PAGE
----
President Barack Obama held "constructive" talks Friday with Russian President Vladimir Putin as he pressed for swift implementation of a deal to end Ukraine's deadly crackdown on protesters.
The phone call came at a prickly time in US-Russia relations with both sides at odds over Ukraine, Syria and other issues, but also after Obama took pains to reject the idea that a new Cold War-style confrontation was brewing.
A senior US official described the call as "constructive," but also warned that the agreement reached in Kiev between the government and top opposition leaders was "very, very fragile."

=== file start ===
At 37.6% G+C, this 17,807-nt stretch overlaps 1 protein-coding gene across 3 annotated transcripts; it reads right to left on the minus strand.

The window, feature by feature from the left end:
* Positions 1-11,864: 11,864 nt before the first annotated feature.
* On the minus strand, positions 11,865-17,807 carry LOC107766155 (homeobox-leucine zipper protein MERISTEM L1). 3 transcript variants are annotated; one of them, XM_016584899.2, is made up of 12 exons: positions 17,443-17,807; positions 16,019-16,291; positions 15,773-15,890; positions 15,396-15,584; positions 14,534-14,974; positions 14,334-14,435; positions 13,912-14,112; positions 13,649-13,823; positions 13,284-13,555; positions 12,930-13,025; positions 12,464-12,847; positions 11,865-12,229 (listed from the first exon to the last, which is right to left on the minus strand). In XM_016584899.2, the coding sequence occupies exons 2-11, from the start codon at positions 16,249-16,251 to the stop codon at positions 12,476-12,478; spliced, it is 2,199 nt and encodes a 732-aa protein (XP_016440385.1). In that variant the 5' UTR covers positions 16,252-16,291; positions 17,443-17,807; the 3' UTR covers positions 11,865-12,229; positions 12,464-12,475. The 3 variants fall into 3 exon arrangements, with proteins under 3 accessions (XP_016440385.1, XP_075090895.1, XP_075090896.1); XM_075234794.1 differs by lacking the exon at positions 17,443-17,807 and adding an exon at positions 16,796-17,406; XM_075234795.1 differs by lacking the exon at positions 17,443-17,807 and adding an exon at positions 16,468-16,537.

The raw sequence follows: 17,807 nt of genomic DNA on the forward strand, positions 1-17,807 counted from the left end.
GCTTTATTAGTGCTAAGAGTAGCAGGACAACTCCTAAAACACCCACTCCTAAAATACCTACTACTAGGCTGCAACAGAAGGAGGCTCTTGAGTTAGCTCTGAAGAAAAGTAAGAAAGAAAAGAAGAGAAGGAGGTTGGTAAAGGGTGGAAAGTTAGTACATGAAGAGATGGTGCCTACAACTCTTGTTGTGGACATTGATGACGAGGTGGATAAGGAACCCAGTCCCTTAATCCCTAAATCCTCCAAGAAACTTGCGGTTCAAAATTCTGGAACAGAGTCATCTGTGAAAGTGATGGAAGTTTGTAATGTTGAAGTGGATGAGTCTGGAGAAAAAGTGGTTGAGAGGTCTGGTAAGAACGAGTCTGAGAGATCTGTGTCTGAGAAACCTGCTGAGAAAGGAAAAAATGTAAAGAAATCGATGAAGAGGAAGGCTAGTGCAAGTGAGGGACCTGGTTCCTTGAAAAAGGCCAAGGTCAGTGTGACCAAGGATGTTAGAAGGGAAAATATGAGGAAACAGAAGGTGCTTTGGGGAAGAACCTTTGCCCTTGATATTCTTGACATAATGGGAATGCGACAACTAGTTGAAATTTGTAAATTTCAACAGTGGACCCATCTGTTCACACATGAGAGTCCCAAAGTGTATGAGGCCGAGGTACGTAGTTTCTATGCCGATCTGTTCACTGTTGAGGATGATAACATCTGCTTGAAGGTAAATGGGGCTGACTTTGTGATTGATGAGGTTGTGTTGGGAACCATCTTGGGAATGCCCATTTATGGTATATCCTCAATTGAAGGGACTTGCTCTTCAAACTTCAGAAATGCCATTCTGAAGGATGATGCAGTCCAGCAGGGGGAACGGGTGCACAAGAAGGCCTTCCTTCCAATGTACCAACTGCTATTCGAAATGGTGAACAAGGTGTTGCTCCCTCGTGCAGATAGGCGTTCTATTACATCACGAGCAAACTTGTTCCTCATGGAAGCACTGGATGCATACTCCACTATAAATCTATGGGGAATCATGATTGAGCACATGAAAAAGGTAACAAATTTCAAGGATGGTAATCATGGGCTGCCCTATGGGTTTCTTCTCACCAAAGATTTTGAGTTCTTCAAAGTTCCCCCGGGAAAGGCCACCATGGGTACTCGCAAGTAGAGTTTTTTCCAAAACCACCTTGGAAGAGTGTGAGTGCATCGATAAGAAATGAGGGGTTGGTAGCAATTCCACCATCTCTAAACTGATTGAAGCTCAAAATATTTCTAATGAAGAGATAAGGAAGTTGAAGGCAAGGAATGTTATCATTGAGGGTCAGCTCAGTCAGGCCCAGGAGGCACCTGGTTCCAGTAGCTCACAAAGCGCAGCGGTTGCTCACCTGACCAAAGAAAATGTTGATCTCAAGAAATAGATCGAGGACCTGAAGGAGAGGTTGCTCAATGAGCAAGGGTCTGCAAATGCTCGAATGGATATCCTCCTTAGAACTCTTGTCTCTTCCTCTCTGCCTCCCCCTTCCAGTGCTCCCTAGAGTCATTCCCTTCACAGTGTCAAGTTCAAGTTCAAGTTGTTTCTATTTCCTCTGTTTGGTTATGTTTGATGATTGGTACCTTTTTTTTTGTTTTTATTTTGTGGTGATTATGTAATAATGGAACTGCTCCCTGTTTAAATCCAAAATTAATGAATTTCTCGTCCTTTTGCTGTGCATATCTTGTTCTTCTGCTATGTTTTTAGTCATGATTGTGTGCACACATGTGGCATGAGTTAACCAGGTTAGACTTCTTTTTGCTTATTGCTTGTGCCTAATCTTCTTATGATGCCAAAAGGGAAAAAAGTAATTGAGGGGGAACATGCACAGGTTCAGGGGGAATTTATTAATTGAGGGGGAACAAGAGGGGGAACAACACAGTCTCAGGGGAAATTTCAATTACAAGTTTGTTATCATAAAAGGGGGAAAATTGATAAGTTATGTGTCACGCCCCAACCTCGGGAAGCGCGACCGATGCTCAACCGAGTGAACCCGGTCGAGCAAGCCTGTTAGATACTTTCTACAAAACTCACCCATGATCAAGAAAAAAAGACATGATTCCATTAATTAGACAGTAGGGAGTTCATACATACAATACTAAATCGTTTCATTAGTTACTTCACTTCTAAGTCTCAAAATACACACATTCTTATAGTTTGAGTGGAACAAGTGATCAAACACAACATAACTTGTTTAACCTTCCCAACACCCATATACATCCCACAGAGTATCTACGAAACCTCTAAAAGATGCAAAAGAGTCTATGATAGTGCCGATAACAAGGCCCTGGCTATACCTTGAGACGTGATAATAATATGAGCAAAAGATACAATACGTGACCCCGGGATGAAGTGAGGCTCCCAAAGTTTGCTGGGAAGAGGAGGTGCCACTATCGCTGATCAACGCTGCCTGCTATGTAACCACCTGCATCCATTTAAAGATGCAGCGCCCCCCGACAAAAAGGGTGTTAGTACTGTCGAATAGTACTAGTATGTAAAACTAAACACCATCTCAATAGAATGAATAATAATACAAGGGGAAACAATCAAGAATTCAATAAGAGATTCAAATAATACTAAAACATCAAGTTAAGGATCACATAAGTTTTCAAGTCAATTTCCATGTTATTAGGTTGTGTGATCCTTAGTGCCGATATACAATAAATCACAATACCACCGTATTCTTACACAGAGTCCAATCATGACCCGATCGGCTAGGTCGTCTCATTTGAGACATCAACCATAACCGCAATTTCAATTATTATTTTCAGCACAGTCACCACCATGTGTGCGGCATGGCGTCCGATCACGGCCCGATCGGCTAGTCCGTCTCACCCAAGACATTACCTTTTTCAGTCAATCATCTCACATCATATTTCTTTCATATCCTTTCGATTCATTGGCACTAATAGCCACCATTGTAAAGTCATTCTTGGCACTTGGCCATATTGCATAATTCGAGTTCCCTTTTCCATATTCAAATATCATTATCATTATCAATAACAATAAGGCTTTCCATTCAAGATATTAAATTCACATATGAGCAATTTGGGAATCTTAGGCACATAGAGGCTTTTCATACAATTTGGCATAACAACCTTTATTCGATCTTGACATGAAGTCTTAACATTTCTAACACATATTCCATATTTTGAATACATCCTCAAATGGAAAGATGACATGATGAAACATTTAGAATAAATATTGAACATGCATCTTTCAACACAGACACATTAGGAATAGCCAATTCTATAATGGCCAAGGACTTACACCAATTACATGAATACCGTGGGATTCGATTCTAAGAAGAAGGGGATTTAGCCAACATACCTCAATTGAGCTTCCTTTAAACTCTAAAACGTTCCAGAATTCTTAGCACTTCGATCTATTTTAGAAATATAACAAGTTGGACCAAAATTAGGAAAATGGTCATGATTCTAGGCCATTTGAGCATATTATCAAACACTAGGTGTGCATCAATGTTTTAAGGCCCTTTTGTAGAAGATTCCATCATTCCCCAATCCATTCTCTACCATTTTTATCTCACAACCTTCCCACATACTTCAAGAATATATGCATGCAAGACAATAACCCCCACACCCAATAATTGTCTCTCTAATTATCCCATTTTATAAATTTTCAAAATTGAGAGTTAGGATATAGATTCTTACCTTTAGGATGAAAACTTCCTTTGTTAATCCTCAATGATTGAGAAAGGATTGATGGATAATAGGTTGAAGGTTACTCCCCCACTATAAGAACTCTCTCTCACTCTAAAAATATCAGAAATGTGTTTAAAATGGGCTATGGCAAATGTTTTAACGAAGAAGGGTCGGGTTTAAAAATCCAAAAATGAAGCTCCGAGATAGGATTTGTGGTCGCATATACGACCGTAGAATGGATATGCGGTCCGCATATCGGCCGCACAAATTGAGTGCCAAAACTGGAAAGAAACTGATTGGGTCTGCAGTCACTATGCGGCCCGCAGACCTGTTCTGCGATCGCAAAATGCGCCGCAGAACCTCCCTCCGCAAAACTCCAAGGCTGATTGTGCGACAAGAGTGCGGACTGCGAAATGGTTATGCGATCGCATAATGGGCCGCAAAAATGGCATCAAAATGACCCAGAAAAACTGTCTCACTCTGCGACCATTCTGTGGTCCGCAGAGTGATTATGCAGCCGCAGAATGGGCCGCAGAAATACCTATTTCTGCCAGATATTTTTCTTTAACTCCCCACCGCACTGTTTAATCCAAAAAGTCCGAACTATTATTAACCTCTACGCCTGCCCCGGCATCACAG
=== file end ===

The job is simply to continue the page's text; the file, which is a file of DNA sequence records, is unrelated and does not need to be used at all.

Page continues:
Putin and Obama agreed that the Ukraine agreement needed to be swiftly implemented and that all sides needed to refrain from violence, as they also pressed for the need to stabilize the economy.
The call touched on other issues as well, including Syria, where Russia backs President Bashar al-Assad, and the Sochi Winter Olympics.
Washington had offered staunch support for protesters in Kiev, demanding political concessions from the Moscow-backed government of President Viktor Yanukovych and had warned of "consequences" if violence, which has killed 100 people, did not stop.
The White House gave an initial welcome to the deal and praised European Union diplomats who helped to broker it.